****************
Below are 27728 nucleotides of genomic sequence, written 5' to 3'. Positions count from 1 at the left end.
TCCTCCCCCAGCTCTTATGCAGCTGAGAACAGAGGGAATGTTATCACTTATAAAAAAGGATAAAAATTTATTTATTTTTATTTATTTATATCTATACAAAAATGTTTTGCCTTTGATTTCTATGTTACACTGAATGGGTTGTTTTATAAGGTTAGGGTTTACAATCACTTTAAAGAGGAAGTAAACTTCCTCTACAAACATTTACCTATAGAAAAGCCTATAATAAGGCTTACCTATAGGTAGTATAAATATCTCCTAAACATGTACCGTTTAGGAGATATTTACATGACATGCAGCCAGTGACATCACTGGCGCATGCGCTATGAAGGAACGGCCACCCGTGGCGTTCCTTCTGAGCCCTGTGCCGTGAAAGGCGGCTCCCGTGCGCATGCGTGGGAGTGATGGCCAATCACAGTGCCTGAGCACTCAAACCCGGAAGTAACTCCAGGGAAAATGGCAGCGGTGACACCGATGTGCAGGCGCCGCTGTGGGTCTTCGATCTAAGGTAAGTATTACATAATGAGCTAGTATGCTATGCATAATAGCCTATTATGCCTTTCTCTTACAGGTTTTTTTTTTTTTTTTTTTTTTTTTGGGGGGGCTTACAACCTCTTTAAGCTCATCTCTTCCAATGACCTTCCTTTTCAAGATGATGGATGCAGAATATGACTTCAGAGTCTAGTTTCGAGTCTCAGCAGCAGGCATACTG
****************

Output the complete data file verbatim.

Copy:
Below are 27728 nucleotides of genomic sequence, written 5' to 3'. Positions count from 1 at the left end.
TCCTCCCCCAGCTCTTATGCAGCTGAGAACAGAGGGAATGTTATCACTTATAAAAAAGGATAAAAATTTATTTATTTTTATTTATTTATATCTATACAAAAATGTTTTGCCTTTGATTTCTATGTTACACTGAATGGGTTGTTTTATAAGGTTAGGGTTTACAATCACTTTAAAGAGGAAGTAAACTTCCTCTACAAACATTTACCTATAGAAAAGCCTATAATAAGGCTTACCTATAGGTAGTATAAATATCTCCTAAACATGTACCGTTTAGGAGATATTTACATGACATGCAGCCAGTGACATCACTGGCGCATGCGCTATGAAGGAACGGCCACCCGTGGCGTTCCTTCTGAGCCCTGTGCCGTGAAAGGCGGCTCCCGTGCGCATGCGTGGGAGTGATGGCCAATCACAGTGCCTGAGCACTCAAACCCGGAAGTAACTCCAGGGAAAATGGCAGCGGTGACACCGATGTGCAGGCGCCGCTGTGGGTCTTCGATCTAAGGTAAGTATTACATAATGAGCTAGTATGCTATGCATAATAGCCTATTATGCCTTTCTCTTACAGGTTTTTTTTTTTTTTTTTTTTTTTTTGGGGGGGCTTACAACCTCTTTAAGCTCATCTCTTCCAATGACCTTCCTTTTCAAGATGATGGATGCAGAATATGACTTCAGAGTCTAGTTTCGAGTCTCAGCAGCAGGCATACTG